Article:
DC: You’re pretty tall and the locations seem pretty cramped. How’s that been working out for you?

EB: My brother is 6’7″ so I’m getting a taste of what life is like for him. Joel [McHale] is taller than me, so… Tight spaces are really interesting. You were talking about before how does [location work] help? It just helps. You pare it down to the bare essentials, but you’re always going to have your A-camera operator and focus puller, your boom operator, one actor, and the way that [cinematographer] Scott Kevan is shooting this film, so much of it is very dark and with flashlight. We sort of self-light ourselves through scenes. Scott will quite often be in there with a torch running bounce in the room whilst we’re in there. So I really like it. That stuff never distracts me. I really enjoy that stuff and I enjoy having another job to do, if it’s like, “Is it possible for you to hit that bounce in the corner in this part of the scene.” It doesn’t take me out of the moment. I really enjoy that sort of stuff. So the shooting style of the film also really adds to the experience.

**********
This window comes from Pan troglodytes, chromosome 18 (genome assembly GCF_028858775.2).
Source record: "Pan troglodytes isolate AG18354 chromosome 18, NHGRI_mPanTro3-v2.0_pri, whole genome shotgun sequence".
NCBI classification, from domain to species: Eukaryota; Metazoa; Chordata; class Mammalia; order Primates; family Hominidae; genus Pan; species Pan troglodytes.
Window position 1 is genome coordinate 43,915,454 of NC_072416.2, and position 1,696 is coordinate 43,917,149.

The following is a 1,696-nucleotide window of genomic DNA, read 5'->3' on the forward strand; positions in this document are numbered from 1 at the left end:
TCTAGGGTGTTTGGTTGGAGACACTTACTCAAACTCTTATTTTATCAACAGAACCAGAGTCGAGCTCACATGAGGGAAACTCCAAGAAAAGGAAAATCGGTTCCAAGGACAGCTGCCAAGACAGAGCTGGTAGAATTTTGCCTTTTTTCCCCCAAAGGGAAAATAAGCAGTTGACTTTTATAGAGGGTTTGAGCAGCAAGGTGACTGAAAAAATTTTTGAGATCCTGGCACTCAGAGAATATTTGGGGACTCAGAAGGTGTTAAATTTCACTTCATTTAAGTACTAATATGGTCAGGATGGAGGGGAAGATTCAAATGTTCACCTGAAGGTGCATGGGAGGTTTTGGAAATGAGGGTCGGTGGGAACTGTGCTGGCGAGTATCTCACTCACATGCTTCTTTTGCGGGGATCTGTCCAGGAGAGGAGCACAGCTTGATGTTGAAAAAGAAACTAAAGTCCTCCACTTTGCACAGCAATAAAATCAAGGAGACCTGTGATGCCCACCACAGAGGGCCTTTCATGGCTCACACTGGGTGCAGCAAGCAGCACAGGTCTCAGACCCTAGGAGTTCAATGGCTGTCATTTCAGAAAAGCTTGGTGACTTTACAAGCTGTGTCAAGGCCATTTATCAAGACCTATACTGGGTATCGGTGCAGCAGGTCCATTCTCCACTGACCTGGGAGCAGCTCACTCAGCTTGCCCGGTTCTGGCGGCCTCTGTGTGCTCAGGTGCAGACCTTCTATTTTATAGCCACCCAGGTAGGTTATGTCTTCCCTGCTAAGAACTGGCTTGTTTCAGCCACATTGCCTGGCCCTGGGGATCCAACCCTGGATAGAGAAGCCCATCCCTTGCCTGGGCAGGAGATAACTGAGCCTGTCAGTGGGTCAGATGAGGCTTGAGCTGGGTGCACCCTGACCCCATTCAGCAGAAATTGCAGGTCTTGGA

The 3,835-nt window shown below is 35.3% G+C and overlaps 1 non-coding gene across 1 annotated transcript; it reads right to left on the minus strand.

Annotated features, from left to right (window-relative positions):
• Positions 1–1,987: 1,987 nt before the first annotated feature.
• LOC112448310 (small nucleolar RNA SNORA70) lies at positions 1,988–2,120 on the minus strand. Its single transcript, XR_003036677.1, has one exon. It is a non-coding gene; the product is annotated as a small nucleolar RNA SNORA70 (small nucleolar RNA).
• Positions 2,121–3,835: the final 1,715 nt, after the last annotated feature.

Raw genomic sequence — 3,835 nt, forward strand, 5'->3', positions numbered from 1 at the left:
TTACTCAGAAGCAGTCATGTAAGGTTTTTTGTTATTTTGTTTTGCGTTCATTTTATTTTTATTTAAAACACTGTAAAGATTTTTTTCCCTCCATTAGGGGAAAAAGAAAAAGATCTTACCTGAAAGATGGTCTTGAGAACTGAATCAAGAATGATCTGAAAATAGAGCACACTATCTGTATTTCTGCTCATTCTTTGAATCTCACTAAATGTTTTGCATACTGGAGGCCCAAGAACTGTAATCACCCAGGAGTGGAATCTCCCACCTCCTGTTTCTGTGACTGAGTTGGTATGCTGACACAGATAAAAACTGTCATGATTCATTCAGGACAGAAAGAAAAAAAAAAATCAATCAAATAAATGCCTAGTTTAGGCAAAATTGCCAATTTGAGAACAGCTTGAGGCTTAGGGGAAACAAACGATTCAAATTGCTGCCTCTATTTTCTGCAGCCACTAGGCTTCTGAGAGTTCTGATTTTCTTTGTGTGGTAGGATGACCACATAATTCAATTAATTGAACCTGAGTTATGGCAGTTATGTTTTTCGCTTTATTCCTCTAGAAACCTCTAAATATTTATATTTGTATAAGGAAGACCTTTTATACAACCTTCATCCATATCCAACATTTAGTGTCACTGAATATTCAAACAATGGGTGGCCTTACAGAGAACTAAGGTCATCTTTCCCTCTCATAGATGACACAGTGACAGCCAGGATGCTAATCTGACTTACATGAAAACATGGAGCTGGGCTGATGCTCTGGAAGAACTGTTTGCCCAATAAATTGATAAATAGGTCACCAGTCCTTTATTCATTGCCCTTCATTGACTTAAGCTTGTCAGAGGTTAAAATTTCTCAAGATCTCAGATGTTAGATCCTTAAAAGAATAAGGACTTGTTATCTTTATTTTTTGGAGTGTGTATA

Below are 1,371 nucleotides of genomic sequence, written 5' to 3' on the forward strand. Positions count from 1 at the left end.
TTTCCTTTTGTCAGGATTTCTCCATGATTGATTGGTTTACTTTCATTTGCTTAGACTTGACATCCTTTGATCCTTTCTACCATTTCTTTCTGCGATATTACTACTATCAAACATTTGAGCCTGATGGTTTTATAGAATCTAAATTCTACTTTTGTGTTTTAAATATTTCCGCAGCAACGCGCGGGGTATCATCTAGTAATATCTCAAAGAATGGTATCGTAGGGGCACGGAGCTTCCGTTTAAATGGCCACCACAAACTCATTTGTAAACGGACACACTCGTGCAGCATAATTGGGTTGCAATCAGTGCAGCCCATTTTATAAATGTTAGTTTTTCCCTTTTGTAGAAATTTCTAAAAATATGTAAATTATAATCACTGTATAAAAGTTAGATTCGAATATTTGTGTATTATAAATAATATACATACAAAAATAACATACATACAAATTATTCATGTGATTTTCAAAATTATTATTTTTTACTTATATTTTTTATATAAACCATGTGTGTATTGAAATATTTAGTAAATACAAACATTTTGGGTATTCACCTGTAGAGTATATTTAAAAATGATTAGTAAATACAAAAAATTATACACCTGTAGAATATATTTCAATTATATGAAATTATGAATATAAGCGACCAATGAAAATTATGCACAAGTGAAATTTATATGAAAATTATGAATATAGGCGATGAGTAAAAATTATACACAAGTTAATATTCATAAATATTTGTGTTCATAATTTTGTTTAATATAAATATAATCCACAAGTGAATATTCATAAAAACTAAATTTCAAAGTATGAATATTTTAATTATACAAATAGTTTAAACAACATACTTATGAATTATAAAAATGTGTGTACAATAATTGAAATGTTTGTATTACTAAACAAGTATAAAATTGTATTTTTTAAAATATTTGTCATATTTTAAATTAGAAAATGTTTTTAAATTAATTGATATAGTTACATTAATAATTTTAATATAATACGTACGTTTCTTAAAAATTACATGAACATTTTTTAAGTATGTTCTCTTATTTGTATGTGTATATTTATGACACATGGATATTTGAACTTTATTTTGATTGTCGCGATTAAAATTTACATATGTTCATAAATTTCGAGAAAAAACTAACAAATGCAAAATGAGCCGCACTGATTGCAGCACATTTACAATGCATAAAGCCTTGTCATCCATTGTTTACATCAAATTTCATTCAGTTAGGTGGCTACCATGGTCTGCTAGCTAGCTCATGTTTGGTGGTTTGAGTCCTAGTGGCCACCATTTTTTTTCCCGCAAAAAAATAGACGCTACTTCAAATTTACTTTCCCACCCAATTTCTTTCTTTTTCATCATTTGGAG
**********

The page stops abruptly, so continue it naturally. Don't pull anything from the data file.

Joel McHale, Sean Harris, Edgar Ramirez, and Olivia Munn star alongside Eric Bana. The film is a paranormal thriller produced by Jerry Bruckheimer Films. Scott Derrickson directs a script he and Paul Boardman (The Exorcism of Emily Rose) wrote.

Look for Deliver Us from Evil in theaters now.

Synopsis
New York police officer Ralph Sarchie (Bana), struggling with his own personal issues, begins investigating a series of disturbing and inexplicable crimes. He joins forces with an unconventional priest (Ramirez), schooled in the rituals of exorcism, to combat the frightening and demonic possessions that are terrorizing their city. Based upon the book, which details Sarchie’s bone-chilling real-life cases.

For more info “like” Deliver Us from Evil on Facebook.

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The Cast of Westworld Explains Why the Show Is a Must-Watch for Horror Fans

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“Westworld” Season 2 kicks off on Sunday, April 22nd at 9 PM on HBO, and fans of the high-concept sci-fi thriller are chomping at the bit; it’s understandable since Season 1 wrapped way back in late 2016.

While I have a wide definition of the term “horror”, believing it’s more of a sensation than a genre, many Dread Central readers may be wondering if a show about robot cowboys is worth their time and attention.